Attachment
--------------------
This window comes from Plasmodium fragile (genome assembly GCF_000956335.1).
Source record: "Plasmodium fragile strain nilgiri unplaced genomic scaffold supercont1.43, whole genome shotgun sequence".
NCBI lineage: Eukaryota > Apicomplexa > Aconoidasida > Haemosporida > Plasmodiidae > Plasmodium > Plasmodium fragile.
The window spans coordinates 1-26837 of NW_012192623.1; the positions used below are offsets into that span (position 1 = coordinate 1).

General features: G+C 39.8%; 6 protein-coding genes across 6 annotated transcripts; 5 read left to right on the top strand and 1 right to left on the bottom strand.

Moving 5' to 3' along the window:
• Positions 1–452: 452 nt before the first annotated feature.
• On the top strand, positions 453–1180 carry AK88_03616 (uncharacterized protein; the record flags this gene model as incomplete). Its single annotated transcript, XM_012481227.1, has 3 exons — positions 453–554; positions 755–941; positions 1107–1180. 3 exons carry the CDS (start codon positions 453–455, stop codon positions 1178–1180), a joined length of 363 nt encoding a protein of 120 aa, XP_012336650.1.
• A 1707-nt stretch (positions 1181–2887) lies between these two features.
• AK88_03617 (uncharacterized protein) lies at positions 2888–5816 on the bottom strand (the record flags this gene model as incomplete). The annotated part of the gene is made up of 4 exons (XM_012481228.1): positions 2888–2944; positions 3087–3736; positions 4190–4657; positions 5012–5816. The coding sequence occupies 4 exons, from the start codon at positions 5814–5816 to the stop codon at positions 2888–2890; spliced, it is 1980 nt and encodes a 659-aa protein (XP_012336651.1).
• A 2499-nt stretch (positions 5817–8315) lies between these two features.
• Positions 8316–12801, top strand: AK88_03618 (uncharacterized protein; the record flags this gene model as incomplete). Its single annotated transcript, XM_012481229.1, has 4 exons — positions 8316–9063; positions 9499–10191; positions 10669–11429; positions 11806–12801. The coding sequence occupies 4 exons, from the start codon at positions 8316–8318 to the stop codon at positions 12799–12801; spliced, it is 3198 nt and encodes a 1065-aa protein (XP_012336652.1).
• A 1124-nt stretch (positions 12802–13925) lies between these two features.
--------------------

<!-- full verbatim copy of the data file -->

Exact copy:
This window comes from Plasmodium fragile (genome assembly GCF_000956335.1).
Source record: "Plasmodium fragile strain nilgiri unplaced genomic scaffold supercont1.43, whole genome shotgun sequence".
NCBI lineage: Eukaryota > Apicomplexa > Aconoidasida > Haemosporida > Plasmodiidae > Plasmodium > Plasmodium fragile.
The window spans coordinates 1-26837 of NW_012192623.1; the positions used below are offsets into that span (position 1 = coordinate 1).

General features: G+C 39.8%; 6 protein-coding genes across 6 annotated transcripts; 5 read left to right on the top strand and 1 right to left on the bottom strand.

Moving 5' to 3' along the window:
• Positions 1–452: 452 nt before the first annotated feature.
• On the top strand, positions 453–1180 carry AK88_03616 (uncharacterized protein; the record flags this gene model as incomplete). Its single annotated transcript, XM_012481227.1, has 3 exons — positions 453–554; positions 755–941; positions 1107–1180. 3 exons carry the CDS (start codon positions 453–455, stop codon positions 1178–1180), a joined length of 363 nt encoding a protein of 120 aa, XP_012336650.1.
• A 1707-nt stretch (positions 1181–2887) lies between these two features.
• AK88_03617 (uncharacterized protein) lies at positions 2888–5816 on the bottom strand (the record flags this gene model as incomplete). The annotated part of the gene is made up of 4 exons (XM_012481228.1): positions 2888–2944; positions 3087–3736; positions 4190–4657; positions 5012–5816. The coding sequence occupies 4 exons, from the start codon at positions 5814–5816 to the stop codon at positions 2888–2890; spliced, it is 1980 nt and encodes a 659-aa protein (XP_012336651.1).
• A 2499-nt stretch (positions 5817–8315) lies between these two features.
• Positions 8316–12801, top strand: AK88_03618 (uncharacterized protein; the record flags this gene model as incomplete). Its single annotated transcript, XM_012481229.1, has 4 exons — positions 8316–9063; positions 9499–10191; positions 10669–11429; positions 11806–12801. The coding sequence occupies 4 exons, from the start codon at positions 8316–8318 to the stop codon at positions 12799–12801; spliced, it is 3198 nt and encodes a 1065-aa protein (XP_012336652.1).
• A 1124-nt stretch (positions 12802–13925) lies between these two features.